e. Possession of less than one ounce of marijuana.
Under OCGA § 16-13-30(j)(1), “[i]t is unlawful for any person to possess[ ] ․ marijuana.” Since the marijuana was found in Johnson's pocket when he was arrested, and Rosser observed him traveling in Newton County before his arrest in Rockdale County, the evidence was sufficient to conclude beyond a reasonable doubt that Johnson was guilty of possession of less than one ounce of marijuana. OCGA § 17-2-2(e) (“[i]f a crime is committed upon any ․ vehicle[ ] ․ traveling within this state and it cannot readily be determined in which county the crime was committed, the crime shall be considered as having been committed in any county in which the crime could have been committed through which the ․ vehicle ․ has traveled”).
2. Johnson argues that the trial court failed to instruct the jury with the definition of attempt in conjunction with its jury charge on hijacking a motor vehicle. We are not persuaded.
“In reviewing an allegedly erroneous jury instruction, we apply the plain legal error standard of review.” (Citation and punctuation omitted.) White v. State, 291 Ga.App. 249, 251, 661 S.E.2d 865 (2008).
It is imperative that the jury understand the essential elements of the crime charged in order to determine whether the State has met its burden of proof beyond a reasonable doubt. See Jones v. State, 272 Ga. 900, 902(2), 537 S.E.2d 80 (2000). Here, the trial court provided the jury with a complete instruction on the elements of hijacking a motor vehicle. Johnson never requested a written charge on the definition of attempt and failed to specifically object to the trial court's failure to define attempt following completion of the jury charge. OCGA § 17-8-58(a). The general rule is that “where no written request for a jury charge has been filed, the failure to give that charge is not error.” (Citation and punctuation omitted.) Clay v. State, 232 Ga.App. 656, 658(2), 503 S.E.2d 560 (1998). Given that the hijacking statute also authorizes a conviction under the theory of conspiracy, the trial court's failure to give an unrequested charge on attempt was not “a substantial error in the charge which was harmful as a matter of law.” OCGA § 16-5-44.1(b) (hijacking may be committed when a person while in possession of a firearm attempts or conspires to obtain a motor vehicle from another person by intimidation); OCGA § 5-5-24(c). Accordingly, Johnson's failure to preserve the error constitutes a waiver of the issue. OCGA § 17-8-58(b); Metz v. State, 284 Ga. 614, 620(5), 669 S.E.2d 121 (2008) (defendant's failure to object to charge on accomplice testimony at the conclusion of the jury charge resulted in waiver).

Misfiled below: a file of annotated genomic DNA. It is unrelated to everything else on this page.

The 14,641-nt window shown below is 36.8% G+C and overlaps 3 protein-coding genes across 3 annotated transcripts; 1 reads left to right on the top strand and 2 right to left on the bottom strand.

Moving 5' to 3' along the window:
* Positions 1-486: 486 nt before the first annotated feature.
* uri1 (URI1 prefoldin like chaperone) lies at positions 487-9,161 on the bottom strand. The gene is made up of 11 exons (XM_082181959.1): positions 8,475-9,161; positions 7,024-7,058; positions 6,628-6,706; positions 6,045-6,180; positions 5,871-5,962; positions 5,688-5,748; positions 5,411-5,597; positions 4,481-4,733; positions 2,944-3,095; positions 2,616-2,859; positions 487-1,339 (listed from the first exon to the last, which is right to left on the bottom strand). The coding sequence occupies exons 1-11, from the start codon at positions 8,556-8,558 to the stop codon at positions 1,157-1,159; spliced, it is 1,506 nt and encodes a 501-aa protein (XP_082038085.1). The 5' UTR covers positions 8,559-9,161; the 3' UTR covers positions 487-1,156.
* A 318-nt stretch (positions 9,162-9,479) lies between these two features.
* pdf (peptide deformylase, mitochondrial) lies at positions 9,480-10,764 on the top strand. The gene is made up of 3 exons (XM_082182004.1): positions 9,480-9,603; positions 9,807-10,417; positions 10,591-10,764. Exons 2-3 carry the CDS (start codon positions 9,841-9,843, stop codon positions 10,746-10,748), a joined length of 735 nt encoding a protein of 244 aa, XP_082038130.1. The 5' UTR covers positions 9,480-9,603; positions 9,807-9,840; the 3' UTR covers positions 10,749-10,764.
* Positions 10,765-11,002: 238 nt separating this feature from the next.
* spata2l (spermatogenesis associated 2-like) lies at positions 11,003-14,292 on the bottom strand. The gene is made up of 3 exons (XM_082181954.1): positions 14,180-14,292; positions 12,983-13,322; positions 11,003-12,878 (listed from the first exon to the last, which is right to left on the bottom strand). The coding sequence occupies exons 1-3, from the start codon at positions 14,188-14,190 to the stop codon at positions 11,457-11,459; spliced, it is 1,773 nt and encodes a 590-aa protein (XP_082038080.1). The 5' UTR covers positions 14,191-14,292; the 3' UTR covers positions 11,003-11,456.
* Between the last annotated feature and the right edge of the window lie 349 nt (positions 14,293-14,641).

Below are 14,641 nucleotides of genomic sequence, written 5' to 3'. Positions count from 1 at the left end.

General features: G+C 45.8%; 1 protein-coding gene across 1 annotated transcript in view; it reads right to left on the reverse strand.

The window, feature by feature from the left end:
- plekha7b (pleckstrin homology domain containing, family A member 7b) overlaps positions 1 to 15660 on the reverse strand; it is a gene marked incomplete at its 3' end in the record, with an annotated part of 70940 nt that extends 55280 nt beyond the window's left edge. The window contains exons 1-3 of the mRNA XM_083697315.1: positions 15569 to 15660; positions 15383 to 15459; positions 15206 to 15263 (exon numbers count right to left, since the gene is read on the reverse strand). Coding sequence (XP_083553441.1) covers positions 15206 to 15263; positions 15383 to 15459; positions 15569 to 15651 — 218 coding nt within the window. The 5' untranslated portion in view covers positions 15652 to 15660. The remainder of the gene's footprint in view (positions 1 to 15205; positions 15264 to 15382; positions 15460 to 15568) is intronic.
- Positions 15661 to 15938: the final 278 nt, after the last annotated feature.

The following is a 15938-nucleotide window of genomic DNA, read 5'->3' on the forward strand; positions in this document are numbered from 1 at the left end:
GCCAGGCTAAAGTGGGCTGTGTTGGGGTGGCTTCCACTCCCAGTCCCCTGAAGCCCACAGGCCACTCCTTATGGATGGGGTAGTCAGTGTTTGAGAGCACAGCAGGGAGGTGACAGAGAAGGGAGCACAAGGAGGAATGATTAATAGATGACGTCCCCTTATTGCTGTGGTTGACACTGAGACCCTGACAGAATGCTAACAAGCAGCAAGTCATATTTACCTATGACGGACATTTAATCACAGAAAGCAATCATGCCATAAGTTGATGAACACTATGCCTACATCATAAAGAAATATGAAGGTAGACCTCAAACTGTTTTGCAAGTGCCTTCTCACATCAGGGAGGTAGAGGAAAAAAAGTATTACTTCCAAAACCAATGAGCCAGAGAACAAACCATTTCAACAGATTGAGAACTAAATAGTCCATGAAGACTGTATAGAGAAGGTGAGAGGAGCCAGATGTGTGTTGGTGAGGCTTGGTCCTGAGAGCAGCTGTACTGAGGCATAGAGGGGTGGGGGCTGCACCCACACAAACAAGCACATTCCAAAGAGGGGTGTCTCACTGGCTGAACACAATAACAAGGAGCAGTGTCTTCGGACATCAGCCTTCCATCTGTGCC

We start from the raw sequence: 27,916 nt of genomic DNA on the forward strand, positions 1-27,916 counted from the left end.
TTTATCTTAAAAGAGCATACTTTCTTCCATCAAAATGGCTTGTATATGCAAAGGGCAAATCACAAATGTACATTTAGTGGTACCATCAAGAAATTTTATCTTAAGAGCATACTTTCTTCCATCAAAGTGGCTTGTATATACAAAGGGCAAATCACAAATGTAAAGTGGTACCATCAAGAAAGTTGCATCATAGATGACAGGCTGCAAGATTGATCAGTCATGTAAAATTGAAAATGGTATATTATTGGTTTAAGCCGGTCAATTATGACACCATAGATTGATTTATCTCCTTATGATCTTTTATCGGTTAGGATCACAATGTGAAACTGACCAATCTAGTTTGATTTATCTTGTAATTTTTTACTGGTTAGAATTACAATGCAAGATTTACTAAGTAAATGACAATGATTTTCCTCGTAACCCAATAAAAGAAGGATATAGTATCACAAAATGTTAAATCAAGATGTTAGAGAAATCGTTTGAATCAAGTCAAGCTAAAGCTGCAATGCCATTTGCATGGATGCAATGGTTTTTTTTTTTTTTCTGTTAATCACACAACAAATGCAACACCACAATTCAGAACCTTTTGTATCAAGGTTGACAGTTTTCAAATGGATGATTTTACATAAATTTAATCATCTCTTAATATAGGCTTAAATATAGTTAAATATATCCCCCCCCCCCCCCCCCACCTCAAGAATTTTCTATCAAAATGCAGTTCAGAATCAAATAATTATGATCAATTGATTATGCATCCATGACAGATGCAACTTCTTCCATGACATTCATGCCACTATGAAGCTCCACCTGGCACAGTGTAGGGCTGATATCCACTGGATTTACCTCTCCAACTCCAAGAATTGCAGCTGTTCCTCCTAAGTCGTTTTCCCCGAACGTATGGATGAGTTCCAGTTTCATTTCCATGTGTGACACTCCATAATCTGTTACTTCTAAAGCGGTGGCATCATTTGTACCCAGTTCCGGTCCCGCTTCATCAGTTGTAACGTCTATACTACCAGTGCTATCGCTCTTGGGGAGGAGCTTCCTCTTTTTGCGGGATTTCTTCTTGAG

For the reasons set forth above, we affirm the trial court's order denying Johnson's motion for a new trial.
MILLER, Chief Judge.
ANDREWS, P.J., and BARNES, J., concur.